Firstly, it was clear that globalism was on the decline. The pendulum is swinging back from globalism and political correctness to some level of nationalism. Overall, Brexit was more favorable to Donald Trump’s than Hillary Clinton’s narrative. He immediately capitalized on this as the British people “taking their country back,” which he was glad to see. Hillary was left in the lurch at first, but responded well with her reframe that with the uncertainty that Brexit brings, the country and world need a steady hand in the Oval Office.
Perhaps more importantly, the demographics of Brexit basically played out along the lines I wrote about this year in general – it was a popular revolt. In the vote, we saw elements of left and right join together to oust the establishment Optimate class and their favor for remaining in the European Union. It was an alliance of strange bedfellows – Old Labour types and nationalistic, socially conservative Tories versus the Blairites in Labour and neoliberal Tories. The Populares beat the Optimates, displaying something Mike Cernovich wrote – the globalists are outnumbered, even with their zombie class of SJW stormtroopers.
This could have potentially huge (YUGE?) implications for the general election in the United States if the same trends hold true. There have been multiple implications suggesting such a thing here. Last year, one poll by Mercury Analytics found that 20% of Democrats might join Donald Trump against Hillary Clinton. In Ohio as well as Pennsylvania (a state which hasn’t voted Republican since 1988), Donald Trump is still tied with Hillary Clinton, despite the errors and the bad press over the past few weeks. Another poll shows him ahead by a comfortable margin in bellwether counties in critical states like Pennsylvania (though behind in Virginia, as I have expected for a long time – I predict Trump will lose Virginia in November). We also shouldn’t forget that tens of thousands of Democrats in Pennsylvania and even Massachusetts left their party last year so they could vote in this year’s Republican primary.
Then there was one other key factor this week that could well further evidence for the “popular revolt” scenario…
The Popular Revolt Brews?
Bloomberg came out with a poll mentioning that 40% of Bernie Sanders’ supporters won’t support Hillary Clinton. It probably won’t stay that high. It doesn’t need to. If anywhere even near half that number jumps ship to Trump or stays home, Hillary Clinton is in deep, deep trouble.
Result: Victory (potentially decisive)
The Trump Girls
At the end of the week, #TrumpGirlsBrokeTheInternet was a major trend. It was helped in large part by frothing social justice warriors, who once again couldn’t stop themselves from acting as cat’s-paws for their enemies, in this case the Trump camp.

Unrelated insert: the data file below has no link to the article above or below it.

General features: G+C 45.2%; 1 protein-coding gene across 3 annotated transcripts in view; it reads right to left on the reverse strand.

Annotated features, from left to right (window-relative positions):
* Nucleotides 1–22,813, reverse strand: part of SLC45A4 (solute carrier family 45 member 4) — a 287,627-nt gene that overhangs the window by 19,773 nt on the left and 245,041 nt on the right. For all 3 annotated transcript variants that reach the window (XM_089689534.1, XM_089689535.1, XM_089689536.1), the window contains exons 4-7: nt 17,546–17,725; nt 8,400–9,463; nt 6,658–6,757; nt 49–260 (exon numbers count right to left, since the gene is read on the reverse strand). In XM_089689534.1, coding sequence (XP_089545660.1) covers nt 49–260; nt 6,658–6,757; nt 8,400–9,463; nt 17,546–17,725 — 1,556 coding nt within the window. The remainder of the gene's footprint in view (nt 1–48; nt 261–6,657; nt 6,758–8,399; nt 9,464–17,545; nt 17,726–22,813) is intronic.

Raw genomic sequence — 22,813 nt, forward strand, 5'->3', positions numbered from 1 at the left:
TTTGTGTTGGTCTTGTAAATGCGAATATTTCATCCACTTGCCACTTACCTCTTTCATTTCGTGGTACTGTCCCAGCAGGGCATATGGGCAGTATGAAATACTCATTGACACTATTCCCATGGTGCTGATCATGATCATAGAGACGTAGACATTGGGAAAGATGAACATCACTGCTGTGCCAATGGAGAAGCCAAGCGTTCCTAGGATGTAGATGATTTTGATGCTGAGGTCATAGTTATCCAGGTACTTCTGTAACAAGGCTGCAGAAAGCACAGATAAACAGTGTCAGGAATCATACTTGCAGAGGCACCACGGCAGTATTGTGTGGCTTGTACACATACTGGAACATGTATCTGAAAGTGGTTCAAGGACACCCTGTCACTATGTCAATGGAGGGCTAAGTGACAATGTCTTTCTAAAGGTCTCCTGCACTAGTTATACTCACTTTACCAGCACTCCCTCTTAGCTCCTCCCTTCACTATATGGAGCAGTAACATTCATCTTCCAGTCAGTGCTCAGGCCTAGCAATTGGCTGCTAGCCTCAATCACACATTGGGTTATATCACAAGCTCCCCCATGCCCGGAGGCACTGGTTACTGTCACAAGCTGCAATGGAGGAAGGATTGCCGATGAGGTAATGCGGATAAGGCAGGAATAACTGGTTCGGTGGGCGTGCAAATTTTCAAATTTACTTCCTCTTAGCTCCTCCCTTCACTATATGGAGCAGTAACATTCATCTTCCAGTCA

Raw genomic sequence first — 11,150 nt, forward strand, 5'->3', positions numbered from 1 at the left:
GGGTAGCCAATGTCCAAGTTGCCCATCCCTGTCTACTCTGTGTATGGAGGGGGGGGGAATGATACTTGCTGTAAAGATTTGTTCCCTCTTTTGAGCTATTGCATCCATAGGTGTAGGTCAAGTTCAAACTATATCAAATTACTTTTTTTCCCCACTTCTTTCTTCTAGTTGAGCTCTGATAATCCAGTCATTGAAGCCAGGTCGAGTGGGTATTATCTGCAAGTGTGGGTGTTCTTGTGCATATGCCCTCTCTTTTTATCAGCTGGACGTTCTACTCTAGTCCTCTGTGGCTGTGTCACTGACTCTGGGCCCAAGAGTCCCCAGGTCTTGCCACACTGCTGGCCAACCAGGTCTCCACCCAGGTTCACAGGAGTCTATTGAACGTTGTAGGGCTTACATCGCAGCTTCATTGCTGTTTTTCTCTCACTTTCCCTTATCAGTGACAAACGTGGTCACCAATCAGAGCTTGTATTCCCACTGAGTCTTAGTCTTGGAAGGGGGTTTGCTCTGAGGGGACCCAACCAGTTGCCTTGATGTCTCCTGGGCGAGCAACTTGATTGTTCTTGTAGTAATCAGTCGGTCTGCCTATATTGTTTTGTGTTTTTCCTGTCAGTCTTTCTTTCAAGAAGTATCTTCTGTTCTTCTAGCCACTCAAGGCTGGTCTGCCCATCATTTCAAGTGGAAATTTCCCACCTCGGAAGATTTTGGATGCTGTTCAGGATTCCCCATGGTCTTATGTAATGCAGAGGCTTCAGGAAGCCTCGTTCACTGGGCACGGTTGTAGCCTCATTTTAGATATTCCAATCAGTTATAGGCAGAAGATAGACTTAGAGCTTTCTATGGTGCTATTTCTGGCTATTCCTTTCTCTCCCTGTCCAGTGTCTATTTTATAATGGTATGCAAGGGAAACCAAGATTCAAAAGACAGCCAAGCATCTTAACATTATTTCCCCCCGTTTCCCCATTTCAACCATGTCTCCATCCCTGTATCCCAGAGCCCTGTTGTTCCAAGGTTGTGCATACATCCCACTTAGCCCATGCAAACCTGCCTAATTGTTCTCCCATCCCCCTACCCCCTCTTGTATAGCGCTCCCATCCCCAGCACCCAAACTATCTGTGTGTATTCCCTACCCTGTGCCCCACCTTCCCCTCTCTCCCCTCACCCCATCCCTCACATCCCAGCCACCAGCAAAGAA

I suppose there was a reason why Lenin popularized the term “useful idiots.”
#TrumpGirlsBrokeTheInternet also showed the rebellious side of Donald Trump’s female supporters (further enhancing his cool, “rebel” cred) and enhanced his image.
I haven’t seen SJW’s this upset on social media since GamerGate.
A few new polls were released last week. Although these were national polls and thus less important, they showed Trump sliding to Hillary Clinton. One poll showed him down by ten points, though it skewed toward Democrats. These were obviously unwelcome signs, especially since they were taken after the Orlando shooting. They could indicate that the media filtered out Trump’s message and/or that he mishandled it (especially by tweeting “appreciate the congrats”). We should know for sure by the conventions.
There was one final humorous moment from Donald Trump’s trip to Scotland in the wake of Brexit. He remarked, casually in an interview, “I’m not the president yet.”
Notice that key word. Read the sentence again.
Hilariously, Hillary Clinton said the same thing a couple of weeks ago about him. “He’s not even president yet.”
These statements take advantage of the power of presuppositions. They linguistically force the brain to assume that something is true. “I’m not the president yet” forces the mind to assume that Donald Trump will be president.
This was not an accident. It’s a relatively advanced sales tactic.
Stumped goes into detail about Donald Trump’s use of presuppositions and will show you how you can use them to influence people, too. How fast do you want to claim that power?